Autoimmune Diseases and Hair Loss Causes

PhilArticles, Blog

“Life and health is a crown that the healthy people wear, but only the patients can look at it and see it,” an old saying goes. This quote holds particularly true when discussing autoimmune diseases like rheumatoid arthritis, lupus panniculitis, and systemic sclerosis, those mysterious conditions where our own immune system turns against us, contributing to their unique pathogenesis. One of these silent battles it wages often manifests as hair loss, a symptom that might seem superficial but can have profound psychological impacts. This could be in the form of broken hairs, diffuse alopecia, patchy alopecia, or even scalp involvement.

Autoimmune diseases are complex and varied, encompassing conditions like lupus panniculitis, systemic sclerosis, cutaneous lupus erythematosus, thyroid disease to rheumatoid arthritis, all with different pathogenesis. Each, be it diffuse alopecia, broken hairs, scalp issues, or epidermal atrophy, has its unique pathogenesis. Yet they share one common trait: the potential to cause hair loss. Whether through skin conditions like cutaneous lupus erythematositis or systemic issues like vacuolar interface dermatitis, your body’s defense mechanism could be causing more harm than good. This is especially true in cases of dermatomyositis, where pathogenesis often leads to epidermal atrophy and diffuse alopecia.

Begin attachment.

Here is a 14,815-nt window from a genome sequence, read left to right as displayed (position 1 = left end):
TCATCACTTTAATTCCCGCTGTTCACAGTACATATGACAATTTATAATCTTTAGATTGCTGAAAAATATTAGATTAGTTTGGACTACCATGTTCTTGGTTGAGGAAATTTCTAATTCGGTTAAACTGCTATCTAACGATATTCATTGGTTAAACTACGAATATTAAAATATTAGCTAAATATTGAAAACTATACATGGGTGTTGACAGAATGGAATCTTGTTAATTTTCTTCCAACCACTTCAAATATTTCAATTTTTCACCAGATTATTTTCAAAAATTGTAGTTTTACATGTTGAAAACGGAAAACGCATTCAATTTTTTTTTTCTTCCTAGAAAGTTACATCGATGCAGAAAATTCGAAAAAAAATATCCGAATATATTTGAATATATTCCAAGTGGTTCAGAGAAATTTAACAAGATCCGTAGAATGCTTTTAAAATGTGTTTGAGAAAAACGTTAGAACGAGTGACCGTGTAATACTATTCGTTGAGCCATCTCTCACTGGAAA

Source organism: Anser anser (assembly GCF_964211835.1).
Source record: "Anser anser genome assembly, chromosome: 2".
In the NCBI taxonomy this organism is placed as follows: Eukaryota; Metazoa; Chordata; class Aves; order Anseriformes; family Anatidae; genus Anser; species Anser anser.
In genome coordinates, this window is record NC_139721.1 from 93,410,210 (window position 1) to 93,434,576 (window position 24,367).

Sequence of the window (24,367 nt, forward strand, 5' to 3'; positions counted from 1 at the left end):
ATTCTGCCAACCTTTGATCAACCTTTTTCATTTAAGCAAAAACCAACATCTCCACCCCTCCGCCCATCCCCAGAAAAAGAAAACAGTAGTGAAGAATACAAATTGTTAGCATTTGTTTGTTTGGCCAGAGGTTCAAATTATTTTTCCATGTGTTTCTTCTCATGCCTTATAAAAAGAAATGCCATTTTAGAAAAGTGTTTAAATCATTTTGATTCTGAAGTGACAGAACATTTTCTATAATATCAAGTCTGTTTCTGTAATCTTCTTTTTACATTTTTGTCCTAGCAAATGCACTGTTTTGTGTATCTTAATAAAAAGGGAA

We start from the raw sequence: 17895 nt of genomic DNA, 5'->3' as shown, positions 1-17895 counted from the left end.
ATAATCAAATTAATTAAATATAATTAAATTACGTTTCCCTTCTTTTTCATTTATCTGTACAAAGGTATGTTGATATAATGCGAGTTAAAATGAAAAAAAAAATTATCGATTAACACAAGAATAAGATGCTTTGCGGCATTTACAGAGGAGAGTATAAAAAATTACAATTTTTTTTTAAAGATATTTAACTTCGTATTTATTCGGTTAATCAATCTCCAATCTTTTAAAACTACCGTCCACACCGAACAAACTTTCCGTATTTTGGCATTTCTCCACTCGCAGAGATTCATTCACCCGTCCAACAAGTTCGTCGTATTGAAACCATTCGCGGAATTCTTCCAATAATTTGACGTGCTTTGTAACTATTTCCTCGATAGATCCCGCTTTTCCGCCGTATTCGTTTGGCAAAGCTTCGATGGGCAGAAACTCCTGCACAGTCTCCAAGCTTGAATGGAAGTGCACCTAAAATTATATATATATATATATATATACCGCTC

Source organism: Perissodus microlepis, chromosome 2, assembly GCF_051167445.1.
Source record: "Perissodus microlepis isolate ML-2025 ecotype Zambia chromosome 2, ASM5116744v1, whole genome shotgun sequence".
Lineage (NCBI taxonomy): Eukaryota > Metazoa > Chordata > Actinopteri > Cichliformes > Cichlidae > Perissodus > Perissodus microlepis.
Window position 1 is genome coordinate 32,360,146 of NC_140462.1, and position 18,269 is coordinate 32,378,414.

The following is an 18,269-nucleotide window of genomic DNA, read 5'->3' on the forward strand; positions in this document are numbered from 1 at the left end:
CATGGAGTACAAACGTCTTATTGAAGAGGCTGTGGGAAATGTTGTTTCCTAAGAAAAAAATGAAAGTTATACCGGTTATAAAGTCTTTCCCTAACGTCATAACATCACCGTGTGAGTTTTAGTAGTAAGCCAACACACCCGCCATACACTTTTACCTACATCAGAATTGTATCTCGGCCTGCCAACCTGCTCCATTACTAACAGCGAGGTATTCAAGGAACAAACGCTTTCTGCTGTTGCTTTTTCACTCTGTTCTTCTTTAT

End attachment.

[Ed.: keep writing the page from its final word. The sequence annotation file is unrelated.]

Understanding the connection between autoimmune disorders like lupus erythematosus and hair loss, specifically diffuse alopecia, is crucial not only for managing symptoms but also for improving overall health outcomes. This understanding, featured on our blog home page, can shed light on the pathogenesis involving hairs. Please visit to read more on such topics. Indeed, every strand of lost hair from your scalp tells a tale, revealing what’s happening beneath your skin. Trichoscopy can help interpret this story.

Identifying Symptoms of Alopecia Areata

Alopecia areata, similar to lupus erythematosus, is an autoimmune disease that can cause sudden hair loss, leading to scalp atrophy and loss of hairs. It’s crucial for clinical diagnosis to recognize the symptoms of lupus erythematosus early in patients for effective treatment.

Recognizing Sudden Patchy Hair Loss